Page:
ETS in the South China Morning Post


22 February 2012

In response to a rather frankly-worded opinion piece in the South China Morning Post (Beijing’s stance on airline emissions stinks of hypocrisy - behind a paywall), ATAG responds with a letter to the editor which can be read after 'read more':


Sir,

Tom Holland (Beijing’s stance on airline emissions stinks of hypocrisy, SCMP 21 February) makes a number of assertions about China’s stance on the EU Emissions Trading Scheme (ETS) and that of the aviation industry in general which are simply not true.  Like many other countries, including the United States, Russia and India, China has expressed its concerns regarding the extra-territorial nature of the EU ETS when imposed on non-EU based airlines where it has no jurisdiction. As for Mr. Holland’s claims about China being a beneficiary of an EU ETS because of its involvement in the carbon credits (CERs) market, the fact is that China is a world leader in developing green technologies. This is a key factor in its ability to generate CERs and the very raison d’etre of emissions trading - to incentivise countries and industries to make investments in cleaner technology in order to reduce overall emissions.

Your commentator also refers to the recent Barclays Capital study challenging the cost impacts of the EU ETS to airlines.  Although the current price of carbon is low, the long term carbon pricing trend is upward and, if as seems likely, the European Commission seeks to act to stimulate demand by reducing the volume of so-called ‘free allowances’ to airlines in later years of the ETS, prices will inevitably rise and the cost impacts will undoubtedly increase.  The extent to which airlines could pass on these costs to passengers is also far from clear given the challenging trading environment in which airlines operate. It is all very well to say that the cost per ticket is ‘only HK$219’, but when the margin of profit on that ticket is a similar amount, you can begin to see the issue for airlines. To say that the UK government’s air passenger duty is a lot higher is true – our major concern in the long-term is the layering effect, with tax upon tax upon ETS upon levy meaning that ordinary people will be priced out of the market for travel.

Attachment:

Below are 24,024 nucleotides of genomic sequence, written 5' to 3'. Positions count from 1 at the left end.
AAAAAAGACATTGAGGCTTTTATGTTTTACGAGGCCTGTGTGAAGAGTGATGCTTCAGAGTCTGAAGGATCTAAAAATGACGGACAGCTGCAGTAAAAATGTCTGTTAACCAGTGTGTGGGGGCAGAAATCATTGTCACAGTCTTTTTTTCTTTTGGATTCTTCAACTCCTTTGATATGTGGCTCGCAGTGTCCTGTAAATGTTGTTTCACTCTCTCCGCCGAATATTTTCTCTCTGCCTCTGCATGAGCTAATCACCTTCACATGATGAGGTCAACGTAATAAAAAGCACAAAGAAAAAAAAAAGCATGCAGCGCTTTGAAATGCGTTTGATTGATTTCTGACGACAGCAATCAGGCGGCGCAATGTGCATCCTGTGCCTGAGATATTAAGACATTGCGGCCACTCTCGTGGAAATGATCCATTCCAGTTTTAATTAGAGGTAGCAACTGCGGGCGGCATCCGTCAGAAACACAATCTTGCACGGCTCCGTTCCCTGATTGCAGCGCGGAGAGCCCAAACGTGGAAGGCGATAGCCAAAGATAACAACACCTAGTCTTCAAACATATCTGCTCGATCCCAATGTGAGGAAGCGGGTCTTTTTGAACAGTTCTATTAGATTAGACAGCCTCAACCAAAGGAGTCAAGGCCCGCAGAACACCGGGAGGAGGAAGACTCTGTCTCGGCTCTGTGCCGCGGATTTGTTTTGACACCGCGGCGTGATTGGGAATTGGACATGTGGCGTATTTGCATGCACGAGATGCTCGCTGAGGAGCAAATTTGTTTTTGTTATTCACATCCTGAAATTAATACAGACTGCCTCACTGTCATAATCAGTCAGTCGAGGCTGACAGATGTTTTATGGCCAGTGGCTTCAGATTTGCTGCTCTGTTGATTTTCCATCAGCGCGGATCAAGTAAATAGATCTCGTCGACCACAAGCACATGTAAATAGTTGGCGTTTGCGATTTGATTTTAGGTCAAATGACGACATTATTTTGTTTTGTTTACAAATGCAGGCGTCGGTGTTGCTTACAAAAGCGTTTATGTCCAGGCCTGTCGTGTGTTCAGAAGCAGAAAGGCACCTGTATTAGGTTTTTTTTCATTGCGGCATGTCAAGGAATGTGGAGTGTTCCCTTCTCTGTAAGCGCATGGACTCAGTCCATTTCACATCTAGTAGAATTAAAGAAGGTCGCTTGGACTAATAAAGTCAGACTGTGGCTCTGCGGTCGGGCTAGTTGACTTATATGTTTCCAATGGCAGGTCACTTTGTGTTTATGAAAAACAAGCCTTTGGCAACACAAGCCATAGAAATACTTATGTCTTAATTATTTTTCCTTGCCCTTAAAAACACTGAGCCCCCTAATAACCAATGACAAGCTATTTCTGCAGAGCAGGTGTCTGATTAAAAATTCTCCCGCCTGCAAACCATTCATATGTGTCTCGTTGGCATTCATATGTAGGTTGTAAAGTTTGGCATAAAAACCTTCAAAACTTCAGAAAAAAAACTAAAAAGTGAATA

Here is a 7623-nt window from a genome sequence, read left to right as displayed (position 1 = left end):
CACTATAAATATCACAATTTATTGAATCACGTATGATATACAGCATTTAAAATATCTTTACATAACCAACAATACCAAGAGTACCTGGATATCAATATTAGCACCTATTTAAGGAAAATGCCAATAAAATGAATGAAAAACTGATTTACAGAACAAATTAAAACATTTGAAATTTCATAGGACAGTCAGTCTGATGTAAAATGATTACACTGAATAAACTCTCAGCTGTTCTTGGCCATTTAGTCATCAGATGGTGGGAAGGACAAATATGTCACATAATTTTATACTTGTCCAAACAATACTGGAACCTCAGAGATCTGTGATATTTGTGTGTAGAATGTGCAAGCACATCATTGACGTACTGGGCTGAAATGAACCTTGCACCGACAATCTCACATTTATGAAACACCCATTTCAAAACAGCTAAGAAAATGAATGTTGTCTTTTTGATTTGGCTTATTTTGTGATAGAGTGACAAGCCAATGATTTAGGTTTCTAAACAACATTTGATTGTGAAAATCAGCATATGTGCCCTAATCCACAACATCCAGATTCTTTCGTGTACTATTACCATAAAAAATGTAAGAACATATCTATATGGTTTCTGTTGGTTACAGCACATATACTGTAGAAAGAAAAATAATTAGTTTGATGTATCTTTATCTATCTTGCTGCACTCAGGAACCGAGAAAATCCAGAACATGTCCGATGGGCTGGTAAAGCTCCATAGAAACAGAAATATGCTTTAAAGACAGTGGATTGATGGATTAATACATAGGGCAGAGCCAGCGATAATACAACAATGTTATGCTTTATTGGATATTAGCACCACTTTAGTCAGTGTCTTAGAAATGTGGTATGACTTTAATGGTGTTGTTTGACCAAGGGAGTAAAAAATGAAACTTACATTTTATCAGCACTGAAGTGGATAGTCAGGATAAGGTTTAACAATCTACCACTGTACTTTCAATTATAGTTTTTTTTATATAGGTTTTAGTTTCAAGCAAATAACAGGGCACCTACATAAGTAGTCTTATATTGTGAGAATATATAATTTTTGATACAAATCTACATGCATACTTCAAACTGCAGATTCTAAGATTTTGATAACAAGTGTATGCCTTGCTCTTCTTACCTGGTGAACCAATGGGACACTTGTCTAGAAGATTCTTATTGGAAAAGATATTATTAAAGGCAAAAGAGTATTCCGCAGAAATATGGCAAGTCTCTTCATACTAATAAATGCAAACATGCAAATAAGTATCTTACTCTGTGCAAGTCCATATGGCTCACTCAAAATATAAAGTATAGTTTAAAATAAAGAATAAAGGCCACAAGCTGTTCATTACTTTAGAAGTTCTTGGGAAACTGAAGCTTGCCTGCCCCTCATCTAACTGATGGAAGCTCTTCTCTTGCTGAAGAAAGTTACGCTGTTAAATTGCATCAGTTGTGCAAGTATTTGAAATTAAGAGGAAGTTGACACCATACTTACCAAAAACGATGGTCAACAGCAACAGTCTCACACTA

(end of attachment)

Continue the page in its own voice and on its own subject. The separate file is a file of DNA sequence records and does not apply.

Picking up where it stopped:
Mr Holland’s wider criticisms of airlines should also not go unchallenged.  He says that the European Union had to act to include aviation in its ETS because the industry and the UN were not moving fast enough. To make it clear, airlines are not against emissions trading per se, nor does the aviation industry want to shirk environmental responsibility. In fact, our industry is world-leading when it comes to fuel efficiency - it's in the nature of our business. The latest aircraft entering the fleet, for example, have the same per-passenger fuel use as small family cars.  But the response from governments has been to impose punitive taxes and charges such as the UK’s Air Passenger Duty (APD) and now the EU ETS, levied in the name of the environment, but neither of which guarantee that any revenue generated will be redirected into climate change initiatives. 
 
We have been pushing for a global framework for dealing with aviation emissions at ICAO for a number of years. But any system must be global, transparent and fair if it is going to work properly. Air transport is a global industry; we need global standards and global policies. Regional systems will simply create market distortions and - as we have seen with the protests over the European ETS - diplomatic tensions. The Europeans’ determination to push through their regional, unilateral system has simply distracted from the progress that could have been made by the 194 governments at ICAO. In fact, environmental groups and even the EU will admit that a global scheme is the best way forward.

Our hope is that governments will not allow the EU ETS debate to distract them and can work together for a global agreement before the ICAO Assembly next year. In the meantime, we will continue to work to improve our fuel efficiency even more than the 70% improvement seen since the start of the jet age. The $178 billion that jet fuel cost airlines in 2011 is incentive enough.

Yours,

Paul Steele